Future of women’s tennis set to take centre stage in Mumbai

The WTA 125,000 event in Mumbai is hoping to give India’s second rung a push by increasing the intensity of competition.

Published: 20th November 2017 02:40 AM  |   Last Updated: 20th November 2017 12:25 PM   |  A+A-

Indian tennis star Zeel Desai (File | EPS)

Express News Service

MUMBAI: Even as the men’s and women’s tours are officially at a close, Indian tennis is once again seeking to answer the long-standing question: who after Sania Mirza? The 31-year-old has been the country’s sole flag-bearer in women’s tennis. But the WTA 125,000 event in Mumbai, starting on Monday, is hoping to give India’s second rung a push by increasing the intensity of competition.

The top-ranked Indian players Ankita Raina and Karman Kaur Thandi, along with upcoming talents Rutuja Bhosale and Zeel Desai have been handed wildcards. Still trying to make a mark on the pro-tour, most of them are playing ITF Futures through the year and the Mumbai tournament, which is the first level of WTA events, will introduce them to life on faster lane.


On Sunday afternoon, when they walked in for the official draw ceremony, they certainly looked the part. Rarely has Indian tennis made the visual impact that Bhosale and Desai, standing at 5’10, and the 6’0 Thandi did. Whether they measure up to the competition remains to be seen.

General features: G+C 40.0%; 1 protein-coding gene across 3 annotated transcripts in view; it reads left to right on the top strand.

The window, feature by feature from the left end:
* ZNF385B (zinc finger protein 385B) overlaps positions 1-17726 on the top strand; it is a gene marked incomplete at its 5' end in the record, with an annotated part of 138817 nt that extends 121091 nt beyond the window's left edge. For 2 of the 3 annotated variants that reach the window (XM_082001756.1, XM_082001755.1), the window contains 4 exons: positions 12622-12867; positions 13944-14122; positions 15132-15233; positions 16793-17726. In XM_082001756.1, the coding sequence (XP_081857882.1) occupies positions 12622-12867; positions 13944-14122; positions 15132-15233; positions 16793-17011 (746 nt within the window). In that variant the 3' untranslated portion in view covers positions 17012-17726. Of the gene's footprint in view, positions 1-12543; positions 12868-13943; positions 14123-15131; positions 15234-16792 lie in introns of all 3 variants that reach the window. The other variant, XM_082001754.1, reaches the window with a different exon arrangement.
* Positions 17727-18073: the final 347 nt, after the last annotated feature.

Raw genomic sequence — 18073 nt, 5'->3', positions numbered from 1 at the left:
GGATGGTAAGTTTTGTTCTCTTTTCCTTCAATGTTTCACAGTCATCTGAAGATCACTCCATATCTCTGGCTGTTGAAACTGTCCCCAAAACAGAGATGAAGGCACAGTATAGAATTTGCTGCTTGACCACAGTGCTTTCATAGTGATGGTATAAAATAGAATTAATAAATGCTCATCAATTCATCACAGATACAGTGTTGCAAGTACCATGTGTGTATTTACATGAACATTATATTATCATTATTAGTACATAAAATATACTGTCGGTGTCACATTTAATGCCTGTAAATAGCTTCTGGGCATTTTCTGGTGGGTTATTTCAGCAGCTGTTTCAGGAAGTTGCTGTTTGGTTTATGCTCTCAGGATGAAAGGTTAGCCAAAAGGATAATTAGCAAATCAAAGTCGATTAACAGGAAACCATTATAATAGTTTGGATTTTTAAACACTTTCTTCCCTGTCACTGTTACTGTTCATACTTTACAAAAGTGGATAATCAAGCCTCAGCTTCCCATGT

Of the four, only the 21-year-old Bhosale has some experience at this level. She had entered through a wildcard when the 125,000 event was held in Pune in 2012. Just 16 then, Bhosale was the only Indian to win a round.

“I just froze on the big stage,” remembers Bhosale, who rejoined the tour after spending four years on the US College circuit thereafter. “I was not used to so many people watching the match. As soon as they left, I started playing well. But going to the US has changed my outlook completely. I have become more independent and have started to work out things on the court better.”

The once-shy teenager is now an articulate, confident woman who never wavered from her ambition of becoming a professional tennis player. She graduated from Texas A&M this June and won the first tournament on her comeback: a ITF 15,000 Futures in Aurangabad. Having played only nine tournaments this year, the 21-year-old is ranked 604.

Meanwhile, it’s the 19-year-old Thandi whose progress is being meticulously tracked by Indian tennis. Mentored by Mahesh Bhupathi, Thandi supposedly has a big serve and forehand to rattle players. Even Mirza rates Thandi’s forehand highly. The Mumbai WTA is set to put her firmly in the spotlight.

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